1. thank you, dear lady. and thank you for your words. I don't mean to imply that to come to a marriage with sexual experience is always awesome or perfect or even good...I'm sorry if I communicated this. but yes to everything belonging, to things getting better, to overcoming yuck of all kinds! <3

    2. You didn't imply that at all, I was just making the observation that it can be a tough experience regardless of where we come from. I love this post and your breaking free.

    3. I know you weren't saying that...just wanted to offer an apology anyway. Thanks for your you-ness. I love you so. :)

  5. U2's Ordinary Love playing in the background while I read this post = perfection. Thank you for sharing. This is some brave stuff!

    P.s. Wedding night memories shouldn't suck. But they do. Let's keep having this conversation over and over to bring about the change that needs to happen.

  6. Thank you for sharing this. So many women need to hear your story.

    I come from the opposite side of the spectrum... I didn't find the church until my late teens, a year after I'd lost my virginity, I'd already gotten my foundation in sex ed from the sex positive folks at, and I thought sex was beautiful... Something to be celebrated.

    I was puzzled by the church's stance, and refused to take it at face value. I questioned, and the leadership was threatened. Deemed a wild child and sentenced to sessions with middle aged men who were church elders asking questions that I look back horrified that I answered, all the while they caveating that I should really talk to their wives, because it would be more appropriate.... Women who when faced with a candid conversation about sex would look at me horrified and ask in hushed tones, "Why can't you just.... stop?"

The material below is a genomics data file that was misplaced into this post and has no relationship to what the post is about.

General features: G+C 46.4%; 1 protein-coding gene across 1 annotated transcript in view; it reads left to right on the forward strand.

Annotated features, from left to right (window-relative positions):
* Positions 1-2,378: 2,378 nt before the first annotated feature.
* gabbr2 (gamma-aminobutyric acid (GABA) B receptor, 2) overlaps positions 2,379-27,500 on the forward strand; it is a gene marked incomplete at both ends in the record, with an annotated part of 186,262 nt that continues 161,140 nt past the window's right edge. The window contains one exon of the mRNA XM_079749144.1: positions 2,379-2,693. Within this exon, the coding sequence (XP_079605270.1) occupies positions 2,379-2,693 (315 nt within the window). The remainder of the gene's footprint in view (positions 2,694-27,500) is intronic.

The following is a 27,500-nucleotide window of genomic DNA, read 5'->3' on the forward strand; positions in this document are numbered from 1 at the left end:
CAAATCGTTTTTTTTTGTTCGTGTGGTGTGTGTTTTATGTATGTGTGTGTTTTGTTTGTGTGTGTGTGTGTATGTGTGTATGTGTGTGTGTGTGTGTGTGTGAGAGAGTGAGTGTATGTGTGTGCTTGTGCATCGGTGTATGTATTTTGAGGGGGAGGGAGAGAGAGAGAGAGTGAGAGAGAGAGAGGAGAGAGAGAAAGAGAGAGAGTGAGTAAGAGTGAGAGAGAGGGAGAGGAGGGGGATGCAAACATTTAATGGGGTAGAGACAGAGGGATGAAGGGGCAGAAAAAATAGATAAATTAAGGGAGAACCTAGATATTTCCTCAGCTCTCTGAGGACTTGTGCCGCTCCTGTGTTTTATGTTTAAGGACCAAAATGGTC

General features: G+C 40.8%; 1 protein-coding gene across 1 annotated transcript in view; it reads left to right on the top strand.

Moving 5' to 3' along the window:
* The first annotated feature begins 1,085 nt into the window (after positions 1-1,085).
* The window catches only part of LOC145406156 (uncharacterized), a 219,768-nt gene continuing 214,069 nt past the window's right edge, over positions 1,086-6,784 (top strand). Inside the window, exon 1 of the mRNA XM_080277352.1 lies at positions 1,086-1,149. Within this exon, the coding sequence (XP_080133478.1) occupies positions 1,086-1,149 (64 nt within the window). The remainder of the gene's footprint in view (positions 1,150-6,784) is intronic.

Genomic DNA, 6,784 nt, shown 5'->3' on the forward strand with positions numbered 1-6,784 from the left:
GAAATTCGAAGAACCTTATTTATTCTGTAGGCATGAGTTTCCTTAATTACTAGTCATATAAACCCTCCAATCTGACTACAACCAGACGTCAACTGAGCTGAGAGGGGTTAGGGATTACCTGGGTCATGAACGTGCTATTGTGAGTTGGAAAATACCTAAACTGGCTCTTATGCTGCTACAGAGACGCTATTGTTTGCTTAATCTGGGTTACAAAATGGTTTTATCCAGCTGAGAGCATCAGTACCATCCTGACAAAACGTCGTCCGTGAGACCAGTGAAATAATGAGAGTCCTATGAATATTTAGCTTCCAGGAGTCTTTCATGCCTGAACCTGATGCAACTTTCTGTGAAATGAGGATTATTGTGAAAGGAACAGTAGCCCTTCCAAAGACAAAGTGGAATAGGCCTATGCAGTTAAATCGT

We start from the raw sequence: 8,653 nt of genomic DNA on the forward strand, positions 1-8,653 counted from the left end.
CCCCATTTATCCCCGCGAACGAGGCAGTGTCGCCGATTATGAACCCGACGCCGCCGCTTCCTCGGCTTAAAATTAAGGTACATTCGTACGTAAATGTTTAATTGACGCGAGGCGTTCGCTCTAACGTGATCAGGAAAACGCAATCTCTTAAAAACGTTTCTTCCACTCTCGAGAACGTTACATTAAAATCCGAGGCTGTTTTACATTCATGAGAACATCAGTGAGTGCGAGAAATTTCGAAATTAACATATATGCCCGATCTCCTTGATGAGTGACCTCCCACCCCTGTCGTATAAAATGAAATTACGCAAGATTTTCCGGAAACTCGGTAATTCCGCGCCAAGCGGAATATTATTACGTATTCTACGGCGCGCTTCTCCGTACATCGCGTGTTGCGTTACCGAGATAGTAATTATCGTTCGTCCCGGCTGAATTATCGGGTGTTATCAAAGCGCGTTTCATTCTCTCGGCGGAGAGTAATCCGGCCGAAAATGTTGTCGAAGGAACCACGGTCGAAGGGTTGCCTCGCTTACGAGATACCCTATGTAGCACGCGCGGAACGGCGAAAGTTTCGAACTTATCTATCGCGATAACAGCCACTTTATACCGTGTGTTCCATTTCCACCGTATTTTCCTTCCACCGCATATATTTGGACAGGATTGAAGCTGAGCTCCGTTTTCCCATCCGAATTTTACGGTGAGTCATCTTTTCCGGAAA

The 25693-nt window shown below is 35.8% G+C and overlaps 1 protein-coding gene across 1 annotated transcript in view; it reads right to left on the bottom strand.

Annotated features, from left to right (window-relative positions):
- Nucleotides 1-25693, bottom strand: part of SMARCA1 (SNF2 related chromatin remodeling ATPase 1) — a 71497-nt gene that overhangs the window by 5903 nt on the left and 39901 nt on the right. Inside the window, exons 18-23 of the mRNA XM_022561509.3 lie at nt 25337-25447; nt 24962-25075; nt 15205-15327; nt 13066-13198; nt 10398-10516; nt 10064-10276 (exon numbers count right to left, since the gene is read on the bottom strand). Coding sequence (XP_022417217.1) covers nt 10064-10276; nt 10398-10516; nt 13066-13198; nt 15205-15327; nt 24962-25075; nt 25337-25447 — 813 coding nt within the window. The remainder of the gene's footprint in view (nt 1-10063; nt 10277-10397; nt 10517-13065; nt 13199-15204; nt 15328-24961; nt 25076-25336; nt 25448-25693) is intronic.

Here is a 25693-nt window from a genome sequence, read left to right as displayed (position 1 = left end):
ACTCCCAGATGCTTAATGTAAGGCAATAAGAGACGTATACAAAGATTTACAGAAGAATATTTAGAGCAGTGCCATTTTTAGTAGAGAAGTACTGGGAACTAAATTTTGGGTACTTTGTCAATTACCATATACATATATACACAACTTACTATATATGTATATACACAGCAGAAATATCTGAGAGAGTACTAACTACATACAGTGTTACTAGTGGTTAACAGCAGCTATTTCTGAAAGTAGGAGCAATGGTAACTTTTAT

I was made to feel like I was dirty. That I was the town whore. I was lead to believe that all would be made right in God's eyes if I'd just go get married already.

    So, I set my eyes on marriage and at the tender age of 22, married someone who was not right for me at all for all the wrong reasons.

    1. Oh awful and unfair. I'm so sorry. You are not a whore, not a wild child (except in the very best sense). I hate that these people you trusted pushed and advised you into something not good for you. I hate that this happens, and that it happened to you. Big hugs.

  7. This is huge. You are a maverick. Thank you for speaking. <3

    1. Best comment ever. Maverick? I'll take it. Thanks, Alissa. :)

  8. beyond grateful for your words as i am at a loss for my own. i am newlywed and feeling paralyzed in many of the same ways you mentioned. i am stuck inside myself or elsewhere, i am not sure. am i angry?...perhaps still too ashamed to be. praying + longing for freedom. thank you, thank you, thank you for your vulnerability. i see you.

    1. I'm so sorry that you're in this hard, unfair place. Keep pushing, fighting, hoping, asking, desiring, and getting mad as you can. You are worth it. Your new husband is, too. Biggest hugs.